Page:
How To Delight And Surprise Your Customers

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Have you ever wondered why customers choose your product over someone else? Have you ever wondered why they keep using your product? Have you ever wondered why they stop using your product and start using your competitor’s product? Have you ever wondered how you could get them back? If so, read on.

The Kano model is a theory of product development. it is a framework that allows Product Managers identify how customers feel about certain features. It helps determine how much customer satisfaction each feature provides compared to what type of feature it is and how well it’s executed. The Kano model also helps determine what an organization should work on next. There are three principles of the Kano model.

  1. Value attracts customers
  2. Quality keeps customers and builds loyalty
  3. Innovation differentiates an organization and keeps it competitive

The Kano model is a simple X and Y axis. The X axis measures how well the product has or has not met the the customer’s needs. The Y axis measures from low to high satisfaction. Along the X and Y axis, the Kano model measures several categories of products. The categories are Basic, Satisfiers, and Delighters.

  • Basic benefits and features are ones which customers expect as part of the value proposition. Customers will be unhappy if their pains/needs are not met as part of the Basic offering
  • Satisfiers are used by customers to judge an organization’s product or service against others. An organization’s customer satisfaction in relation to these Satisfiers are in direct proportion to how an organization execute its Satisfiers
  • Delighters are features that unexpectedly surprise and delight customers. These are differentiators from an organization’s competition

A Product Manager should focus on delivering Basic features for new products. In subsequent releases, a Product Manager can focus on delivering Satisfiers and Delighters. A product can have Basic features without Satisfiers and Delighters but a product should not have Satisfiers and Delighters without Basics. Without Basics, customers won’t use the product even if there are great Satisfiers and Delighters. The customer expects the product to match what the value proposition is offering. Once a Product Manager has added features as Satisfiers and Delighters to a product, the features will only stay as Satisfiers or Delighters for a period of time because over time customers will get used to these features, begin to expect them, which will move the products into teh Basics range.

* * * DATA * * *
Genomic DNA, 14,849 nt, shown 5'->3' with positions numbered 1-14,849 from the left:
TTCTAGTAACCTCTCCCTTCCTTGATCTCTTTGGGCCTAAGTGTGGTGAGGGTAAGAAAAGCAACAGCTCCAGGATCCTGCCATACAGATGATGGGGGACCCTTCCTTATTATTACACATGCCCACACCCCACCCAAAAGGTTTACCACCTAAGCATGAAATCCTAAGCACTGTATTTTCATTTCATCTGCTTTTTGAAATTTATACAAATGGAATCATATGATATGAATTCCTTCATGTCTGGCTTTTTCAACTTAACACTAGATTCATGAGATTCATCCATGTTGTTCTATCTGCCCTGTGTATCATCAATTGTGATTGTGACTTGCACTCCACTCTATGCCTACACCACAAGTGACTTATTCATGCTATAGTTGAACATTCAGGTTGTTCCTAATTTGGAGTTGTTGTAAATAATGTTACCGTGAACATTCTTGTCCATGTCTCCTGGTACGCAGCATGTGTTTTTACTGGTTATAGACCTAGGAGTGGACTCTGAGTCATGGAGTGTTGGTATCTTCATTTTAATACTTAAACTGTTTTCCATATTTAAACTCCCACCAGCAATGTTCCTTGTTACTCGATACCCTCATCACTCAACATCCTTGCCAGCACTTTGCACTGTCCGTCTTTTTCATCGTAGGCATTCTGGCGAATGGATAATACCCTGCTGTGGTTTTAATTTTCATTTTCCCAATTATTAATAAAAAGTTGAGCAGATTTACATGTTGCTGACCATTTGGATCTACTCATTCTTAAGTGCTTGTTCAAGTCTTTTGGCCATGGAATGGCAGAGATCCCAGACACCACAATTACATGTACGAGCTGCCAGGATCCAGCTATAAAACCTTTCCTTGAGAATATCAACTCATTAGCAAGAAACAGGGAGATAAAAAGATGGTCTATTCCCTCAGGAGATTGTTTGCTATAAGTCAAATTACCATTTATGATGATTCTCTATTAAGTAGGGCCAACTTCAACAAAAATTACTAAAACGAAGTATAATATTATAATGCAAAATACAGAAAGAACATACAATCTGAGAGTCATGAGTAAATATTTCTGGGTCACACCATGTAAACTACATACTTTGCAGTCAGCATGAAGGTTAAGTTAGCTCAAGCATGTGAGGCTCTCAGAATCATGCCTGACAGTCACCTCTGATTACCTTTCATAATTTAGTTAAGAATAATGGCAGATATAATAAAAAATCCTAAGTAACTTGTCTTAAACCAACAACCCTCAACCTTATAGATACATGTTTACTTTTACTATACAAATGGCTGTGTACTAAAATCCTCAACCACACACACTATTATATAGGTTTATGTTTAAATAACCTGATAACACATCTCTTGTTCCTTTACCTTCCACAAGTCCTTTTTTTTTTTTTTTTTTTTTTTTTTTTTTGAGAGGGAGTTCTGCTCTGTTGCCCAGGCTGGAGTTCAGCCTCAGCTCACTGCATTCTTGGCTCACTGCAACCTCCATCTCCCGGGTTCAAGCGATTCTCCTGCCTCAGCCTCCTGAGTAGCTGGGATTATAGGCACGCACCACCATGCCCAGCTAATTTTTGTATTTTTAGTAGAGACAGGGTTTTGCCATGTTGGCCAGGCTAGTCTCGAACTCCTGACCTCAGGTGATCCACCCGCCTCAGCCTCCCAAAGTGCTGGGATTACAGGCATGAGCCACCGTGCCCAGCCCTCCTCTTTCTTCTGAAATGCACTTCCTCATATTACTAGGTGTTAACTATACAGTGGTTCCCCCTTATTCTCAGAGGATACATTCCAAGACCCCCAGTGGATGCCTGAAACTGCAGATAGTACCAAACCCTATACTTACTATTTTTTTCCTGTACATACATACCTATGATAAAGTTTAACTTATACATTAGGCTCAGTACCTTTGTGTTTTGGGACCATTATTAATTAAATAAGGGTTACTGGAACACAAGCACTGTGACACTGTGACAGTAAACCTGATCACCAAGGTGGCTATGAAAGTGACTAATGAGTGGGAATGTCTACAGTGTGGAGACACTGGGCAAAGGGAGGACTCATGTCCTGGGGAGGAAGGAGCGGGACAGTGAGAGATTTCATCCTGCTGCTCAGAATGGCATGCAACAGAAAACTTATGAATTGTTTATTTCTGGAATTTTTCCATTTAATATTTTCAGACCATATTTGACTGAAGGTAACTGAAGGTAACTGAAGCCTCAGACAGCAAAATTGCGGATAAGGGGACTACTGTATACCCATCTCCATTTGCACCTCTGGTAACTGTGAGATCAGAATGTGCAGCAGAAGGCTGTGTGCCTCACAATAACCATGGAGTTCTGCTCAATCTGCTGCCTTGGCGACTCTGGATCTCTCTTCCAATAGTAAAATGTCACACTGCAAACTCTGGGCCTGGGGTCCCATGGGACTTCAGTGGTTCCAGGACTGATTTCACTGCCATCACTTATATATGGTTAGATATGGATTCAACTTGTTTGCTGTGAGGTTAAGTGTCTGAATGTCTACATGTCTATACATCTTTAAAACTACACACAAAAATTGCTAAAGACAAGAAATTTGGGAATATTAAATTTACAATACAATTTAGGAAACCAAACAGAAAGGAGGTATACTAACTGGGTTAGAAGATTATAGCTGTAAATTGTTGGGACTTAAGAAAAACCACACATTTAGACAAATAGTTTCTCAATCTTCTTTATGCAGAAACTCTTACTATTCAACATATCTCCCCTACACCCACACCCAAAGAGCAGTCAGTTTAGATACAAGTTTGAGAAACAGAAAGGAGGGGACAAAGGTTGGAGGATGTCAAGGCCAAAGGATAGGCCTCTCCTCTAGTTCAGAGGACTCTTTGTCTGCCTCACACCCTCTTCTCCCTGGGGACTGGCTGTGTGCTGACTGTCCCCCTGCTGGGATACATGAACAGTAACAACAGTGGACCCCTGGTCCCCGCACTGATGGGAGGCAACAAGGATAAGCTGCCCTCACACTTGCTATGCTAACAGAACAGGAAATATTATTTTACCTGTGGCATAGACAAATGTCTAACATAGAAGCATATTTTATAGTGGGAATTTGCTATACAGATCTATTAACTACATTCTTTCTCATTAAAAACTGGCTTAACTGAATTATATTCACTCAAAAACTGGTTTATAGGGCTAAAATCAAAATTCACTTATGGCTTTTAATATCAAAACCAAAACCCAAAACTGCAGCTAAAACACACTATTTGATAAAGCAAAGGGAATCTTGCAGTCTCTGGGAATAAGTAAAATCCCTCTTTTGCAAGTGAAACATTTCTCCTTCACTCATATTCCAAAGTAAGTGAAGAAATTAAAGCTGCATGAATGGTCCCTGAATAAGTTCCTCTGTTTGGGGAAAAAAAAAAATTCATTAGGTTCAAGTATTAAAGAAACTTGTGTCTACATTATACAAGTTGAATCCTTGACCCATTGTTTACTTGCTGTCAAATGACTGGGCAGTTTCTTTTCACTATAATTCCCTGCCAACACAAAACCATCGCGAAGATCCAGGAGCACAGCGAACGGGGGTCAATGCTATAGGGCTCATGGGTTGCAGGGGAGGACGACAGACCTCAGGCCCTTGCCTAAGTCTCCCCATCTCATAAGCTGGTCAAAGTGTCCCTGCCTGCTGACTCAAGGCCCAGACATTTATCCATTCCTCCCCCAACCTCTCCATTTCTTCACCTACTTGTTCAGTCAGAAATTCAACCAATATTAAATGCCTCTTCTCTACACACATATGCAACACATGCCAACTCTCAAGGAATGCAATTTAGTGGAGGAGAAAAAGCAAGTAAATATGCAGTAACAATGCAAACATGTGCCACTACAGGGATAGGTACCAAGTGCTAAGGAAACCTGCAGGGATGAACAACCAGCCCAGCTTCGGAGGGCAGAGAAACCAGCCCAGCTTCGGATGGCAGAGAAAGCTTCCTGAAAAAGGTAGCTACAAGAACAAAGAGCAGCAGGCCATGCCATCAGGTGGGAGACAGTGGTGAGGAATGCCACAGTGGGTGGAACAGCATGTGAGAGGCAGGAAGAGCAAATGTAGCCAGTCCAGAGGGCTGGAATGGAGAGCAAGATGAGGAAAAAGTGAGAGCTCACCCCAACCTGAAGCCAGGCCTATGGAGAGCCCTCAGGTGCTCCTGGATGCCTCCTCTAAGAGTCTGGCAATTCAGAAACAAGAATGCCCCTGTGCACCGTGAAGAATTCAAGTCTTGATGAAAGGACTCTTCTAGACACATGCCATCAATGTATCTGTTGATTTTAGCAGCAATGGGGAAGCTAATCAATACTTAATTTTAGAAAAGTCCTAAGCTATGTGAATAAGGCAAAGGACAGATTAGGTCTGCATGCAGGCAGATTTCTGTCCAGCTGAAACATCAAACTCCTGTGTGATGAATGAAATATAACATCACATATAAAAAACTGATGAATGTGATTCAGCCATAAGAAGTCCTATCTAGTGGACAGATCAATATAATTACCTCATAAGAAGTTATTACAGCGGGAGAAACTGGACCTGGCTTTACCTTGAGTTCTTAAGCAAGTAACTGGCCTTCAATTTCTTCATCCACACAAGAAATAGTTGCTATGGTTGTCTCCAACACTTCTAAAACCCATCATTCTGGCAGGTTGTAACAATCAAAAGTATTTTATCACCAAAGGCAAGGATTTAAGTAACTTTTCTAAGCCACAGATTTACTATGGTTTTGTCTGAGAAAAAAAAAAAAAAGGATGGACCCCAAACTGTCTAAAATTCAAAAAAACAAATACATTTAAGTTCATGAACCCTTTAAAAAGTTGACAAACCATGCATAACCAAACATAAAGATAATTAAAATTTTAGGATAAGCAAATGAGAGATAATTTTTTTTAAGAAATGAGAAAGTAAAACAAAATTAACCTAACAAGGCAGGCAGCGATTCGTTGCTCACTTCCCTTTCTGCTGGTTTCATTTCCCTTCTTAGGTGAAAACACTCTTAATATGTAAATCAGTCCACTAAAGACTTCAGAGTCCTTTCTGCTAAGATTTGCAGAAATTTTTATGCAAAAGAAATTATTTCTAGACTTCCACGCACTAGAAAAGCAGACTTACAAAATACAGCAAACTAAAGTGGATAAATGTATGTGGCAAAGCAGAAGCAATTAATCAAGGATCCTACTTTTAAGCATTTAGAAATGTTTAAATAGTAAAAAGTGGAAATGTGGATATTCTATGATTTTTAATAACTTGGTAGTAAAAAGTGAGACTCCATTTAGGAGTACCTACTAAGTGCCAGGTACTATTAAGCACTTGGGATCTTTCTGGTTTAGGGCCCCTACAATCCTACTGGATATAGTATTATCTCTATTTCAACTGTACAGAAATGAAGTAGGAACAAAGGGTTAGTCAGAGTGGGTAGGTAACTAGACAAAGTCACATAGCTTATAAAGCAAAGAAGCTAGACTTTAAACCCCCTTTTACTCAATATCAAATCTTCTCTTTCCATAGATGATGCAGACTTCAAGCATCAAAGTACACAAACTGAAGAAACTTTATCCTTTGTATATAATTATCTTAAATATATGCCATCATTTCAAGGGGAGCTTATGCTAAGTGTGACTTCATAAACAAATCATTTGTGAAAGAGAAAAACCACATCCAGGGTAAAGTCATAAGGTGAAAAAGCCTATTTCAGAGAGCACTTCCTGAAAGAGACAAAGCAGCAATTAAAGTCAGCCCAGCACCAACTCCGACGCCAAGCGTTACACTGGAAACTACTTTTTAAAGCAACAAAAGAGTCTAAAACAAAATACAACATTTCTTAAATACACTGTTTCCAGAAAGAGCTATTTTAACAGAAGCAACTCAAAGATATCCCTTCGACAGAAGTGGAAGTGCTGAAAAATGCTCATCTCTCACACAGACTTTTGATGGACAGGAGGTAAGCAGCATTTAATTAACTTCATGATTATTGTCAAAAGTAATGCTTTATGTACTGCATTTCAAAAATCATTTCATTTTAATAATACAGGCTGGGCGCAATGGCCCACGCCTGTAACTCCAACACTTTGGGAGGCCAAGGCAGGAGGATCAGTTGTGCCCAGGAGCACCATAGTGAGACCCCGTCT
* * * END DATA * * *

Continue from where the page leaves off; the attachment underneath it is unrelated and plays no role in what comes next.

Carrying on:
Example

I’ll share a personal shopping experience with you to illustrate my point. Imagine if you went to purchase something online. Most people expect an ecommerce store to have a have a dedicated shop page, a page for each product, details about the product on the product page, shipping information, privacy policy, terms and conditions, return policy and some may of paying. All of these features would be considered Basic within the framework of the Kano model.

Imagine if, after spending time choosing a product, adding it to the cart, entering all your payment details you receive a message saying this can only be shipped to customers in the United States and you happen to be in another country. Or, even worse, paying for the product and tracking it’s shipping history only to have customs stop it and the ecommerce store owner having to give you a refund. This is exactly what happened to me when I tried to buy a larger battering for my mobile phone. Not happy.

To give you an example of being delighted and surprised. On a whim I went into a electrical appliance store wanting to buy some wireless headphones to use while I’m in the gym. The sales guys was very pleasant and very knowledgeable about all the products. After purchasing the headphone I went home, installed the app and tried them out.

The look and feel were great. The app was easy to use and had some cool features to either block out surrounding noise or let it in while also playing music. Hearing like that for the first time is a strange sensation. The app had a couple of other unexpected features like white noise, rain, thunderstorm, find my headphones, etc. But the Delight and Surprise can from the actual sound quality which I can only describe as astonishing. After playing around with the settings and a couple of different songs I was able to make it sound like there was an orchestra in my head as opposed to “somewhere in front of me” if that makes sense. The company reached out to me as part of their customer service and my reply was, please make the battery life longer so I can wear these headphones all day.

Conclusion

The Kano model is a great tool that allows Product Managers to gauge how their product compares to the rest of the market and whether or not the benefits and features being delivered are not meeting, meeting or delighting and surprising their customers. Used in combination with other product management techniques it will help a Product Manager decide what not to build and what to build next.

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